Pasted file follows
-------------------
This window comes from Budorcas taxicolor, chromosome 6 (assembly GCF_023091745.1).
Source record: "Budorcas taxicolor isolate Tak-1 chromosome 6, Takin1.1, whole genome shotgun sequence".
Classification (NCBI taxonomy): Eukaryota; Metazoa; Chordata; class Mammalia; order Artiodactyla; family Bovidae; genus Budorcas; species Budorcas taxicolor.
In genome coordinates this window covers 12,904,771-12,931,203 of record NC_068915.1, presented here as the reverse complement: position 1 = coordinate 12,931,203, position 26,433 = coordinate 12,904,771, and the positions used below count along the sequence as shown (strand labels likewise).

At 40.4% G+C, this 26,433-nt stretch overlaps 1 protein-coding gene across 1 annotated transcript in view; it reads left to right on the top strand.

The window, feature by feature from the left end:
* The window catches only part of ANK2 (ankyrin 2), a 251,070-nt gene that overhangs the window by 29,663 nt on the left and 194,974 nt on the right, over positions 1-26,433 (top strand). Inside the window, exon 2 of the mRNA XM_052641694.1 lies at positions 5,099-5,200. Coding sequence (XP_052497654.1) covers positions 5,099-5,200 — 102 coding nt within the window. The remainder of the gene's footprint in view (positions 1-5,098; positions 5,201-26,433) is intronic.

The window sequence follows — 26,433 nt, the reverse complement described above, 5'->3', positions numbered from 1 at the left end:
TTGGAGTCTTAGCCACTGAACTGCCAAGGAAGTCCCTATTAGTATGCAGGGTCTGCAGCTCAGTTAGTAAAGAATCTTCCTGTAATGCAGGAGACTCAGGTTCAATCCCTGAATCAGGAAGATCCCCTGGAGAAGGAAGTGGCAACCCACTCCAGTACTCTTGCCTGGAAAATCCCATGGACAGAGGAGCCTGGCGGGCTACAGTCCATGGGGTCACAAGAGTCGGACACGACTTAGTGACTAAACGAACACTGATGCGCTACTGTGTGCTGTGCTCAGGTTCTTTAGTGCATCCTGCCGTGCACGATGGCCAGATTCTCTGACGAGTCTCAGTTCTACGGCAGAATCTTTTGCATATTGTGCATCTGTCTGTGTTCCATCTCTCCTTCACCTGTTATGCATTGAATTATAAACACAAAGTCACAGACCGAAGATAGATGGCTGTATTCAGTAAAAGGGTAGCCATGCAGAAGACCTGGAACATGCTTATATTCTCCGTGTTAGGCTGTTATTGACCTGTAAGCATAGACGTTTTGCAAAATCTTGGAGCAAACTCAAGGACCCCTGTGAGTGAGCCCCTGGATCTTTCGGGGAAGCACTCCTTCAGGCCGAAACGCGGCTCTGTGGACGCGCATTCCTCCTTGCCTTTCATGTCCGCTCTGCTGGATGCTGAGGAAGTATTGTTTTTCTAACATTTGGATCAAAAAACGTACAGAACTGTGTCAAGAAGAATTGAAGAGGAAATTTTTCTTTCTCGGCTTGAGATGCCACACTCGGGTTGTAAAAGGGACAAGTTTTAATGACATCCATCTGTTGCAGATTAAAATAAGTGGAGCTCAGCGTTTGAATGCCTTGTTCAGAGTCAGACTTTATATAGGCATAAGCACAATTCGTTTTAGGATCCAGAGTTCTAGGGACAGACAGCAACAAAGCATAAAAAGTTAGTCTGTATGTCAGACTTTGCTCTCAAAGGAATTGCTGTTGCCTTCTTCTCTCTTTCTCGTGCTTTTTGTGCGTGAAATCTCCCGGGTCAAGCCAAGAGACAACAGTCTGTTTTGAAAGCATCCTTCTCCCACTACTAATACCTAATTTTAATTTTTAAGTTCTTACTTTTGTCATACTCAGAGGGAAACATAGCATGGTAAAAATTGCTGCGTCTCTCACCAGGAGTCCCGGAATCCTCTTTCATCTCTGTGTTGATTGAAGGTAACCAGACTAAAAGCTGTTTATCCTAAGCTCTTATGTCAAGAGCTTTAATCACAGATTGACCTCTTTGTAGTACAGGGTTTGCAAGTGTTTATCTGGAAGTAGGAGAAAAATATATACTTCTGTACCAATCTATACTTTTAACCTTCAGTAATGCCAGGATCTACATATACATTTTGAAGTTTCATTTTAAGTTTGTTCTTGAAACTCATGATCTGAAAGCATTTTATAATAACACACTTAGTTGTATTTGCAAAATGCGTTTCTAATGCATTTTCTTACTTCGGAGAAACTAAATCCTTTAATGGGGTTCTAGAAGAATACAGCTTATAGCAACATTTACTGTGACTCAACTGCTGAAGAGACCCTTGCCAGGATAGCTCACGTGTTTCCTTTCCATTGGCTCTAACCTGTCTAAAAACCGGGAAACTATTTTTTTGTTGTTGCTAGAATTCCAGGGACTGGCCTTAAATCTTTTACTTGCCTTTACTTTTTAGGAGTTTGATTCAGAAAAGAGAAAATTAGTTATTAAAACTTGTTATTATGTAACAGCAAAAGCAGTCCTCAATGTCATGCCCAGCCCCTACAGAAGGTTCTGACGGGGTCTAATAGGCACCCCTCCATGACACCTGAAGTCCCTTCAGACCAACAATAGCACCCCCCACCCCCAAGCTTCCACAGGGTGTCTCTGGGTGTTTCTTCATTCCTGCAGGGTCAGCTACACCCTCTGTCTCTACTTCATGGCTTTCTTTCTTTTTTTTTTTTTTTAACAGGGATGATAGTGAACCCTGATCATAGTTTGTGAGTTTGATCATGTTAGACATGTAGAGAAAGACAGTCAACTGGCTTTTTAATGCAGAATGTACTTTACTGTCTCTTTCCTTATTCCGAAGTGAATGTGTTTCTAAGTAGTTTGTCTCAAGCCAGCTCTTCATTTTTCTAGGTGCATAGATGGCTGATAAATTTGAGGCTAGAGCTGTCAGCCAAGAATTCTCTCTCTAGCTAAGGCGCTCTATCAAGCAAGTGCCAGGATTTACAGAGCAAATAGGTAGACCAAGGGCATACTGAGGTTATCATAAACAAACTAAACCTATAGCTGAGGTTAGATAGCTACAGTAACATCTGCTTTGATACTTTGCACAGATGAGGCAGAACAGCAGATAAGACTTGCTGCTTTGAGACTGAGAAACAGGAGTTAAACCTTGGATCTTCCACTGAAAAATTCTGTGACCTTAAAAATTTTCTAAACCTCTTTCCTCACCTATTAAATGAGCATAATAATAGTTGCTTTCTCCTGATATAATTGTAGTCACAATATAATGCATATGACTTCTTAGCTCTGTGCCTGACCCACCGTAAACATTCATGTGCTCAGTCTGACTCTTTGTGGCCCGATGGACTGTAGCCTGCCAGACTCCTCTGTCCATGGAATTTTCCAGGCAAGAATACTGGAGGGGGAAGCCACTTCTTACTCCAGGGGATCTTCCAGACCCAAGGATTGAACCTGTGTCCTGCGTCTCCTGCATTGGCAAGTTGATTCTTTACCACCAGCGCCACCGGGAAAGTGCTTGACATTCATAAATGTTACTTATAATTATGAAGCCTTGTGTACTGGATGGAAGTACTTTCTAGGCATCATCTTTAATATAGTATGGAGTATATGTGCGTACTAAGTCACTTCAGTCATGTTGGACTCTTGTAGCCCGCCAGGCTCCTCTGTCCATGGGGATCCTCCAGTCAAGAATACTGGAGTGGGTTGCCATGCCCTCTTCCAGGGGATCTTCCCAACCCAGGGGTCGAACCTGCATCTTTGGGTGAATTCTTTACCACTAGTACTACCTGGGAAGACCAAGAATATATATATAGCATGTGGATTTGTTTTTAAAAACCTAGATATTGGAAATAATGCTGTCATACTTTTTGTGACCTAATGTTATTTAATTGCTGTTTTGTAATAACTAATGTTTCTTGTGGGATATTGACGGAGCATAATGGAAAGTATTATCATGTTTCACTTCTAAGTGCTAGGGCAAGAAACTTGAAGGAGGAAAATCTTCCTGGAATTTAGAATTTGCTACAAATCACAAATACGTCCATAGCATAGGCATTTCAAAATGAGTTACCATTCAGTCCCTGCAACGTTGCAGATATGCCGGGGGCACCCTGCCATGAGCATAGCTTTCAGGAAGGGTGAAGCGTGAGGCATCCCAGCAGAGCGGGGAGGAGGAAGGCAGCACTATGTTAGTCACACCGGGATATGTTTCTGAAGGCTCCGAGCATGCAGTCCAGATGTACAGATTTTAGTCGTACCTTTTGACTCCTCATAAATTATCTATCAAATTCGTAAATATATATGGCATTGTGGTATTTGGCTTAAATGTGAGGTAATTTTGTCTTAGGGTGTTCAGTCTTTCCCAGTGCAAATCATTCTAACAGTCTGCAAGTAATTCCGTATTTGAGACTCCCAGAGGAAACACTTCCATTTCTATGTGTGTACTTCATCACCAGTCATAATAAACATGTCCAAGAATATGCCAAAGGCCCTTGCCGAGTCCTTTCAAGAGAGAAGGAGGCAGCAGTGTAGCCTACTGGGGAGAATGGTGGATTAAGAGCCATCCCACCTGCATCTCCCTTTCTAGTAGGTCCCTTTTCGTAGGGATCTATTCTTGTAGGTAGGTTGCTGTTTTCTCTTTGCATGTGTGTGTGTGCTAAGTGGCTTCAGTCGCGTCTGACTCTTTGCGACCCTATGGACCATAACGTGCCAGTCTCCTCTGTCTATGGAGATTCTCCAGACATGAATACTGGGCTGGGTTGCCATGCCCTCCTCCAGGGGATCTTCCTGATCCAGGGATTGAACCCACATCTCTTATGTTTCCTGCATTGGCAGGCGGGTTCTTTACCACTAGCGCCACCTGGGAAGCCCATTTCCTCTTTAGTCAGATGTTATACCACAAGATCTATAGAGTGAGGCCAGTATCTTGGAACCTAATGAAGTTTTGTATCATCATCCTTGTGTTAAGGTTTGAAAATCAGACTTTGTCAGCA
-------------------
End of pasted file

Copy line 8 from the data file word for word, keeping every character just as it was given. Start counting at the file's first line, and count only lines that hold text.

The window sequence follows — 26,433 nt, the reverse complement described above, 5'->3', positions numbered from 1 at the left end: